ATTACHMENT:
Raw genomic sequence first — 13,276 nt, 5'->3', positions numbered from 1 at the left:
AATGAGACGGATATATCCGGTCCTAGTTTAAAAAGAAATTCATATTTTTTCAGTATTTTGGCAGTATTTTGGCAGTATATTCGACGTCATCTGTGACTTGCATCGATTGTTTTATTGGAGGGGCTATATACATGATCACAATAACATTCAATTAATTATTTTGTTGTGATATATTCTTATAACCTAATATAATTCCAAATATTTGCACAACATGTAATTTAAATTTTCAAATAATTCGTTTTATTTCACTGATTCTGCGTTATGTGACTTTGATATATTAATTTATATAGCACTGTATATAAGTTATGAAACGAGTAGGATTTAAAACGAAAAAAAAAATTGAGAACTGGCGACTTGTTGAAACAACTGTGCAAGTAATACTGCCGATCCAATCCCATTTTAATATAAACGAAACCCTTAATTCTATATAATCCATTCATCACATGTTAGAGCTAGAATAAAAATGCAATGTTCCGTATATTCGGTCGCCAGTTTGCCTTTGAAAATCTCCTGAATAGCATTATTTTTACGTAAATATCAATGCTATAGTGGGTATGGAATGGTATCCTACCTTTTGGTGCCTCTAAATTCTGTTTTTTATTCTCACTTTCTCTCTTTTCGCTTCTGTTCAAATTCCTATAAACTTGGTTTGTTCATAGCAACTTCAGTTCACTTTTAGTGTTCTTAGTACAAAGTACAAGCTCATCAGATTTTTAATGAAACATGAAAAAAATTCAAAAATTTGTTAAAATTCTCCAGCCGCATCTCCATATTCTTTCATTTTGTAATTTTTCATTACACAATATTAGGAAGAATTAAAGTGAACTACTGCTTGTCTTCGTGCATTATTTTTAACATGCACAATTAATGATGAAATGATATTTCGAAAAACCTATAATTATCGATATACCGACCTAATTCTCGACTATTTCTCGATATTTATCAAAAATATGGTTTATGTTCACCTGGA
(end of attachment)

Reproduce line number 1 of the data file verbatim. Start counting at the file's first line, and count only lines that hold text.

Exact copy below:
Raw genomic sequence first — 13,276 nt, 5'->3', positions numbered from 1 at the left: